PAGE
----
Special Olympics part of USBC Open Championships tradition for 17th year


    United States

    National Bowling Stadium in Reno, Nev. (Feb. 17 - June 30, 2007)

    2007USBCOpenChampionshipLogo.jpg In what has become a United States Bowling Congress Open Championships tradition, the Special Olympics National Unified Bowling Tournament was conducted on the tournament lanes for the 17th time as a prelude to the opening of the 2007 USBC Open Championships.

    Nearly 500 bowlers (124 four-players teams) representing 13 states competed in team and doubles competition Thursday and Friday at the National Bowling Stadium, where the Open Championships will kick off on Saturday.

    Each team paired two Special Olympians with unified partners. The Special Olympics bowlers in this year's competition are 16 years of age and older and were accompanied by parents, friends and coaches. They competed for medals and ribbons in 21 average divisions in team and 43 doubles divisions.

    "We're ecstatic," said Helena Schneider of Cincinnati, who with her 24-year-old daughter Jennifer earned a gold medal in doubles. "We've been bowling in Special Olympics competition for four years and to finally be able to come to the championships is a thrill for us. We're going to wear our medals proudly when we get back home to bowl league."

    Bowling is becoming more and more popular with Special Olympics athletes according to Special Olympics Unified Tournament Director Marty Allen who has served in that post since 1991 in Toledo, Ohio.

    "This event has really grown over the years," Allen said. "Bowling is a close second behind track and field in popularity, but it won't be long before it takes over the top spot because bowling is year round and it lasts for a lifetime.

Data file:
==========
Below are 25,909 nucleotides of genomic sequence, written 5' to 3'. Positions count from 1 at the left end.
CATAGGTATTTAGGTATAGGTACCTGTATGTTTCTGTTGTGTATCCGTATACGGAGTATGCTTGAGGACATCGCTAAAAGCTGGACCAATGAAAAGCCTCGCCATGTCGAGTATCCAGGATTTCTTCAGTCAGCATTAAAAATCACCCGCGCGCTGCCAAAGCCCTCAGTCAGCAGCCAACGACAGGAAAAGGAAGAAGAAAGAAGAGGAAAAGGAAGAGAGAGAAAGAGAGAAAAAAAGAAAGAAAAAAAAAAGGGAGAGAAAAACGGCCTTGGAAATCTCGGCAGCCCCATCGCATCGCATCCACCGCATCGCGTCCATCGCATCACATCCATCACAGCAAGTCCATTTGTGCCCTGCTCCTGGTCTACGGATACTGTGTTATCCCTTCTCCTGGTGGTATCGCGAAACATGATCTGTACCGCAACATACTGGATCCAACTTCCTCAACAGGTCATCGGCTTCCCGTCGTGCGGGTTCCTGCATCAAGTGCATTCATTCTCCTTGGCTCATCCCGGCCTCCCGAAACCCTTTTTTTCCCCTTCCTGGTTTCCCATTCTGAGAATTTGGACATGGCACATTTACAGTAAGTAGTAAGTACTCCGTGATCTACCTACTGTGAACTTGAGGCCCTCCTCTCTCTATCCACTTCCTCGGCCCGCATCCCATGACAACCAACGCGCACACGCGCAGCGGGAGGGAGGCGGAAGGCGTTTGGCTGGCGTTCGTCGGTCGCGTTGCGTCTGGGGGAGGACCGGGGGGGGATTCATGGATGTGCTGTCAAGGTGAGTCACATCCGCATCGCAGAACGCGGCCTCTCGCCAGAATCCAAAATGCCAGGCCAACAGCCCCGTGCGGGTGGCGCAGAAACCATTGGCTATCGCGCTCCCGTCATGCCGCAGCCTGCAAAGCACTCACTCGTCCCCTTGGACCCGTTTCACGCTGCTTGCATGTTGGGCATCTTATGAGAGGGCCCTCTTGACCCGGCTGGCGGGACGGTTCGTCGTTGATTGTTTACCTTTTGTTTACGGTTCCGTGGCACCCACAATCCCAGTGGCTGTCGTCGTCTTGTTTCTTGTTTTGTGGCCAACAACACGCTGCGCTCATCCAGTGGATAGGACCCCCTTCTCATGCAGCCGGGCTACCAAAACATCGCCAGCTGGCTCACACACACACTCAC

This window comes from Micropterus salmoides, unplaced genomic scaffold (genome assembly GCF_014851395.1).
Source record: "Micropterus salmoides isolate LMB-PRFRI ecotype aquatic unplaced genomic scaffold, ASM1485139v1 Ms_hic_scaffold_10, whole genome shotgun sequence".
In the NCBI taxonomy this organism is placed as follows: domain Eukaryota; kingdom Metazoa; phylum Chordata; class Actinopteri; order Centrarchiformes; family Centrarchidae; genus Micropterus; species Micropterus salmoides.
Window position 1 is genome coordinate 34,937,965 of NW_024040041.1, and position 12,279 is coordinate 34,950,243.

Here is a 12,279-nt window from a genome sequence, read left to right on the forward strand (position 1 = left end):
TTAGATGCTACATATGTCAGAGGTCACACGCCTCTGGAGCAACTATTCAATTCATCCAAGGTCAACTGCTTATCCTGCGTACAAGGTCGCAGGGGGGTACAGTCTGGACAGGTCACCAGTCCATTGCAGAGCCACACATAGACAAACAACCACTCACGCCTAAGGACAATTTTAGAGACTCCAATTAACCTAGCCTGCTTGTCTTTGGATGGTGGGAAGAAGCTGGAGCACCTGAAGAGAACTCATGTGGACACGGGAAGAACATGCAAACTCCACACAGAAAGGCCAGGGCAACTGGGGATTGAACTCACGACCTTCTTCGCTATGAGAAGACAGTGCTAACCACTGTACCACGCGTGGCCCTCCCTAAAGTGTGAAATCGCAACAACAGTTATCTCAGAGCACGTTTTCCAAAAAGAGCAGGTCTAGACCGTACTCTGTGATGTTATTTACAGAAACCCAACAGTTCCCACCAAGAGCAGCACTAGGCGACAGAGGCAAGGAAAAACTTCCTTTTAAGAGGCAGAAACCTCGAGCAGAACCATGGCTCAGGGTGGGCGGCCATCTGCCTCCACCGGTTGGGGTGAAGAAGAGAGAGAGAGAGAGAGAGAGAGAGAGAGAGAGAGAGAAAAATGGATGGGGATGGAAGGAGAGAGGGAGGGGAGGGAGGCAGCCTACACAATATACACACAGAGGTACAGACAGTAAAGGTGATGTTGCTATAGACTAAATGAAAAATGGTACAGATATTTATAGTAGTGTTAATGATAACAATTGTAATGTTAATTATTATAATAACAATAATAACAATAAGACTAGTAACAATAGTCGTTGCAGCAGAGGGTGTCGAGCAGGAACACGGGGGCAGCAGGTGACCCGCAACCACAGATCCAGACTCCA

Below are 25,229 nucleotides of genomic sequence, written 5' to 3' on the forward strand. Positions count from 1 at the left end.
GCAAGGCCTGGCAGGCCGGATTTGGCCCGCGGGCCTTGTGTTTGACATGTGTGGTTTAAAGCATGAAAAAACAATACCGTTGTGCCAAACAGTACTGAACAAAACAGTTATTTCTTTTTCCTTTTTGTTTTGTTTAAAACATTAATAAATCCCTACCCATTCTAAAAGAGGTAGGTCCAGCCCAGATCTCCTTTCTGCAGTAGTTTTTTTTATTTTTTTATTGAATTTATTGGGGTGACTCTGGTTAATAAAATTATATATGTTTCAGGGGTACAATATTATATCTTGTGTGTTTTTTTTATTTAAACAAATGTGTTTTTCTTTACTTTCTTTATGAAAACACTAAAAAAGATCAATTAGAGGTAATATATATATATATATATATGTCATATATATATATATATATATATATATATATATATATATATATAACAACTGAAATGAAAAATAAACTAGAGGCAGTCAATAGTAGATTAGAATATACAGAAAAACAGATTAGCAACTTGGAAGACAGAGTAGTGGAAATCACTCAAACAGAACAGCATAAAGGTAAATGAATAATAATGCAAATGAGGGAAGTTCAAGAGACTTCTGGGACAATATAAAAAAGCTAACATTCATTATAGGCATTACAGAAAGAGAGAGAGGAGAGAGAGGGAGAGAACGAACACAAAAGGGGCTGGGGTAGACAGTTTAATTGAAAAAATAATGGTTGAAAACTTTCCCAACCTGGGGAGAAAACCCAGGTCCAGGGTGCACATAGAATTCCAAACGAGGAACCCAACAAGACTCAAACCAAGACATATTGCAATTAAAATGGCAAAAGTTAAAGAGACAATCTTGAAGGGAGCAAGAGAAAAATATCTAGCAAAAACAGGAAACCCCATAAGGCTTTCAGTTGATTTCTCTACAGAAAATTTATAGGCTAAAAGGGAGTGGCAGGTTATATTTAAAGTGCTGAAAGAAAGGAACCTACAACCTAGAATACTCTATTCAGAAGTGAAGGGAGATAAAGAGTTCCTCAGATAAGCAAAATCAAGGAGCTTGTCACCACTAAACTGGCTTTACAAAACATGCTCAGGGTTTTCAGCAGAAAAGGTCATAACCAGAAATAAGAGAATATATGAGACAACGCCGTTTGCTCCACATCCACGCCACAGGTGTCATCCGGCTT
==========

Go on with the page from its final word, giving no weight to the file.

"We always look forward to coming to Reno," Allen added. "The National Bowling Stadium is a tremendous facility. It's always a thrill for us and we are very appreciative of USBC enabling us to have our championships in such a great stadium setting."

    This year's crop of Special Olympians represented Alabama, Arizona, Connecticut, Florida, Kentucky, Maryland, Nebraska, Nevada, Ohio, South Carolina, Texas, Utah and Virginia.

    The Special Olympics Unified Bowling Tournament was just one of the events that took place at the National Bowling Stadium this week to help usher in the Open Championships.

    The week began with three small sweeper tournaments that helped test the Stadium's new scoring system, while Bowlfest, a special event featuring some of bowling biggest stars doing trick shots and a series of exhibition matches, helped celebrate the return of the tournament to Reno for a record eighth time.

    The Open Championships officially begins its 135-day run Saturday with a ribbon cutting, Mass Ball Shot Ceremony and the tournament's opening squad at 1:30 p.m. During the mass ball shot, one bowler on each lane will roll a ball at the same time. All five members of each team will have the opportunity to participate in this ceremony.

    At 7 p.m., the tournament's second squad of the day will take to the lanes following an official opening ceremony. The ceremony will include a few words from bowling and local dignitaries. A "Joe Bowler" will be selected to throw the first ball.

    During the coming months, more than 16,000 five-player teams will make their way to Reno to compete in team, doubles and singles before the tournament concludes on July 1.

    Presenting sponsors for the 2007 USBC Open Championships are Eldorado, Silver Legacy and Circus Circus Hotel/Casinos in Reno, Nev. Other participating sponsors are Kegel, official lane maintenance provider, Sands Regency Casino and Hotel, official brackets sponsor and supporting sponsors Atlantis Casino Resort and Spa and Harrah's Casino and Hotel.